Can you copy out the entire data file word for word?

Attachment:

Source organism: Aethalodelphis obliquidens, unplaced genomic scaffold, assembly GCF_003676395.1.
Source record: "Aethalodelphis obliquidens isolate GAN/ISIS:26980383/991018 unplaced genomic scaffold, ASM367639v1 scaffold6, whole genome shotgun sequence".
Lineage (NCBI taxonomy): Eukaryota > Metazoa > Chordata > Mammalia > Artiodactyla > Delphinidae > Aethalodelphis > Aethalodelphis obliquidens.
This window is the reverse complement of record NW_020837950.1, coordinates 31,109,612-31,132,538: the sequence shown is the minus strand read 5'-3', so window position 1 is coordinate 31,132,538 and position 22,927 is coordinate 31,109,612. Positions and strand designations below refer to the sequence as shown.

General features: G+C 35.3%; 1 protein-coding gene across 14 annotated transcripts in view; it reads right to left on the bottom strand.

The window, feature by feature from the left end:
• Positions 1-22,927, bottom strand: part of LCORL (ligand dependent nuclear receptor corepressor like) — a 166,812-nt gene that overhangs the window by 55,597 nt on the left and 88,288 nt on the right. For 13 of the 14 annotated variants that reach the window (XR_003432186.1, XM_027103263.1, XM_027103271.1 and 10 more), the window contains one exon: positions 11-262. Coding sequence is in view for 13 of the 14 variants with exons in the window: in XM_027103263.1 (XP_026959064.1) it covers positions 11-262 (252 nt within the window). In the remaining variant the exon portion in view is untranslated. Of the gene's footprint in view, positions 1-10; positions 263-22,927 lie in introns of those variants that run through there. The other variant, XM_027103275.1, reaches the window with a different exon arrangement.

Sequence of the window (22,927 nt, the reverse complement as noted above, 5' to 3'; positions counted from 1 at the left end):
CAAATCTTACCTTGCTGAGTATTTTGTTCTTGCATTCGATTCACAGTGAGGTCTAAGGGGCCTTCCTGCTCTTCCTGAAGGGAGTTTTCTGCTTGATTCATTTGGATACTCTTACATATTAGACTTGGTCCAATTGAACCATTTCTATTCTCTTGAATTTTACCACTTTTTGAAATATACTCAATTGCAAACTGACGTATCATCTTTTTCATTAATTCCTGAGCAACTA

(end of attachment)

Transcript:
Source organism: Aethalodelphis obliquidens, unplaced genomic scaffold, assembly GCF_003676395.1.
Source record: "Aethalodelphis obliquidens isolate GAN/ISIS:26980383/991018 unplaced genomic scaffold, ASM367639v1 scaffold6, whole genome shotgun sequence".
Lineage (NCBI taxonomy): Eukaryota > Metazoa > Chordata > Mammalia > Artiodactyla > Delphinidae > Aethalodelphis > Aethalodelphis obliquidens.
This window is the reverse complement of record NW_020837950.1, coordinates 31,109,612-31,132,538: the sequence shown is the minus strand read 5'-3', so window position 1 is coordinate 31,132,538 and position 22,927 is coordinate 31,109,612. Positions and strand designations below refer to the sequence as shown.

General features: G+C 35.3%; 1 protein-coding gene across 14 annotated transcripts in view; it reads right to left on the bottom strand.

The window, feature by feature from the left end:
• Positions 1-22,927, bottom strand: part of LCORL (ligand dependent nuclear receptor corepressor like) — a 166,812-nt gene that overhangs the window by 55,597 nt on the left and 88,288 nt on the right. For 13 of the 14 annotated variants that reach the window (XR_003432186.1, XM_027103263.1, XM_027103271.1 and 10 more), the window contains one exon: positions 11-262. Coding sequence is in view for 13 of the 14 variants with exons in the window: in XM_027103263.1 (XP_026959064.1) it covers positions 11-262 (252 nt within the window). In the remaining variant the exon portion in view is untranslated. Of the gene's footprint in view, positions 1-10; positions 263-22,927 lie in introns of those variants that run through there. The other variant, XM_027103275.1, reaches the window with a different exon arrangement.

Sequence of the window (22,927 nt, the reverse complement as noted above, 5' to 3'; positions counted from 1 at the left end):
CAAATCTTACCTTGCTGAGTATTTTGTTCTTGCATTCGATTCACAGTGAGGTCTAAGGGGCCTTCCTGCTCTTCCTGAAGGGAGTTTTCTGCTTGATTCATTTGGATACTCTTACATATTAGACTTGGTCCAATTGAACCATTTCTATTCTCTTGAATTTTACCACTTTTTGAAATATACTCAATTGCAAACTGACGTATCATCTTTTTCATTAATTCCTGAGCAACTA